Seventeen year old Elio is facing another season at his parents’ summer home somewhere in boring, idyllic Northern Italy when the clouds part, the angels sing, and a yellow ray of sunshine pools on the golden head of a god, arriving by taxi. Actually it’s Oliver, a grad student about to spend the next 6 weeks helping out Elio’s father, a professor. Elio is immediately smitten.
It’s complicated, though, and it’ll take those full 6 weeks for the two young men to reach the peak of their affair. It’s the summer of 1983 and neither one is ‘out’; what we see is their friendship, the confidences they share, the fumbling flirtation. It’s a quiet movie, as a movie must be between two characters who are still learning about themselves, and in some cases, learning to repress. The pace is languid, but after 132 minutes, I’m thinking more about what’s left out than what is covered. Elio (Timothée Chalamet) and Oliver (Armie Hammer) share a mostly silent passion. Have they ever been attracted to men before? Are they afraid of being seen? Their affair exists within a bubble – isolated in a small village, surrounded by intellectuals, sheltered. But there’s always a sense that the affair cannot last.
We feel the blush of their first love. But director Luca Guadagnino does not want us to see much more than that, does not want the reality of gay sex to change the tone of the movie. Why doesn’t he trust us? In an otherwise beautiful film about desire, theirs is the only physical intimacy that we don’t see. When one of them hooks up with a woman, we eavesdrop on their thrusting and grunting. We even get fairly graphic with some person-on-peach sex. But when Elio and Oliver come together the camera looks away. The only real nudity is female.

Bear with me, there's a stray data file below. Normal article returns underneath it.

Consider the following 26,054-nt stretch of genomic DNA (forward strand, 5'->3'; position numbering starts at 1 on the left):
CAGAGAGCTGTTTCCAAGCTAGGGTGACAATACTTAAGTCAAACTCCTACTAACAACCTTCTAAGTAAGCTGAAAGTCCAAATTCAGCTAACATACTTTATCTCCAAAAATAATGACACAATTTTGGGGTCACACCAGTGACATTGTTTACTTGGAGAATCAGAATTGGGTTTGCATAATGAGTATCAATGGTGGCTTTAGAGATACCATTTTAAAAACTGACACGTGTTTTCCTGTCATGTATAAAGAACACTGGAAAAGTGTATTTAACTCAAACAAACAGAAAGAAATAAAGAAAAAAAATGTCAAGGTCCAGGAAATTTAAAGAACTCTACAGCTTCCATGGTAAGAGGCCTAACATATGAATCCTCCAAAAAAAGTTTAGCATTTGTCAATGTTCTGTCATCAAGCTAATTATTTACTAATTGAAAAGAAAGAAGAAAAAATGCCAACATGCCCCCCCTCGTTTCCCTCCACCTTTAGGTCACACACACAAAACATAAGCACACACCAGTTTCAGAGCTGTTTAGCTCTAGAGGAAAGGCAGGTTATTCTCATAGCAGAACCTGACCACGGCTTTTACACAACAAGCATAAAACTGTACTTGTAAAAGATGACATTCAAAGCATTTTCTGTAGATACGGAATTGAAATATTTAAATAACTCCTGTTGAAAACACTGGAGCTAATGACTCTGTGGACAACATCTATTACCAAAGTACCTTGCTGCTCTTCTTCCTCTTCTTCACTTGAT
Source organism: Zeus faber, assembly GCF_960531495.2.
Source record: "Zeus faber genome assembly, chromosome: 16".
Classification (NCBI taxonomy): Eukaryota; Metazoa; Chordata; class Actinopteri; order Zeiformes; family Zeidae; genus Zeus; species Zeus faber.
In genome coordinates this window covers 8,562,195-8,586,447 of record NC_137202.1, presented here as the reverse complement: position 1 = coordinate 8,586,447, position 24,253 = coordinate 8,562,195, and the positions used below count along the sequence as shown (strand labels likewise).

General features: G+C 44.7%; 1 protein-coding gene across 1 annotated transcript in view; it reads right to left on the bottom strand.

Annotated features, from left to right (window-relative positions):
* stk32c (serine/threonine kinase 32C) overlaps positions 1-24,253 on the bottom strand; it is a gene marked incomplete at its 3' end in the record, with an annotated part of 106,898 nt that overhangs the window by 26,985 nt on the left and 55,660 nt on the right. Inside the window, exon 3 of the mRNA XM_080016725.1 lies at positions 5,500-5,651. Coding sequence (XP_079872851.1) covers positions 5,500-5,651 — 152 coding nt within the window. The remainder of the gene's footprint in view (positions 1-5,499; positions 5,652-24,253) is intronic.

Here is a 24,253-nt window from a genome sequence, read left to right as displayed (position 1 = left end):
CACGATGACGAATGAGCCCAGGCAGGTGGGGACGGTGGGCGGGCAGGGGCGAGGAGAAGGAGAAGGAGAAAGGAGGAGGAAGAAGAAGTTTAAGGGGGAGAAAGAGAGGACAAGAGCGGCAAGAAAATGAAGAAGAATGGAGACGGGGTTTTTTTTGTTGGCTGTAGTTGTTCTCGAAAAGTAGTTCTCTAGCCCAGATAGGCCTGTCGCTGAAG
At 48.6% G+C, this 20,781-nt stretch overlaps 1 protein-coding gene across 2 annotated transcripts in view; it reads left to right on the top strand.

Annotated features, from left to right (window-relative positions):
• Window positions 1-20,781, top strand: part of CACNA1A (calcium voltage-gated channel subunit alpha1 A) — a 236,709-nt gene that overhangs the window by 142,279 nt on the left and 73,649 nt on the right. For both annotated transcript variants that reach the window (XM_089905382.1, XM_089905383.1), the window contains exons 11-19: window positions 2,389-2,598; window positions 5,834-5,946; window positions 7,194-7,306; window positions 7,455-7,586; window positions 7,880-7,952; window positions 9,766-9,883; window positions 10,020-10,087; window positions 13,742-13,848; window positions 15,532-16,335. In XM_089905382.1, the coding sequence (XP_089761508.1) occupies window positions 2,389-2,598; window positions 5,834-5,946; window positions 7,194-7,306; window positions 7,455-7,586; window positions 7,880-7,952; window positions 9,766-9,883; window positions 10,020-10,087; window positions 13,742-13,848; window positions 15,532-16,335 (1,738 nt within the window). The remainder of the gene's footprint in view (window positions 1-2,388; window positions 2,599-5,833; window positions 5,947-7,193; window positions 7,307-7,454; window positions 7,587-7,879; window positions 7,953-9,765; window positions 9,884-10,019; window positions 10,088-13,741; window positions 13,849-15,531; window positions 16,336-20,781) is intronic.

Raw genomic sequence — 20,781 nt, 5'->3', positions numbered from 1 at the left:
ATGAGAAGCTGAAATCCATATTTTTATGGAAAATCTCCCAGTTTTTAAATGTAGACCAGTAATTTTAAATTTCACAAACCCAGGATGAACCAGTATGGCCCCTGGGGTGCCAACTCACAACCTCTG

And that has left me feeling off-balance. I can only praise the performances by Hammer and especially by Chalamet – his energy, his wit. Although Elio is the younger of the two, and voices more self-doubt, we actually see them negotiate a balance in their relationship that feels very healthy and mature. And though Oliver is adamant that he wants neither of them to get hurt, we see how woundable Elio really is, how vulnerable. This isn’t just love but self-discovery, mutual discovery, only some of which will be lasting. Elio’s father (Michael Stuhlbarg) counsels him to stay this way, thin-skinned, to not close himself off to pain, even in heartbreak. And Oliver wonders if that’s the real difference between the two: not their age or experience, but their parents. And we’re left to think on that as the credits roll. Who might they have been had they both had supportive families? It is in these final minutes of the film when we finally feel emotionally connected to the material, and to the characters. This is the beating heart of the film. It’s just too bad it’s saved for last.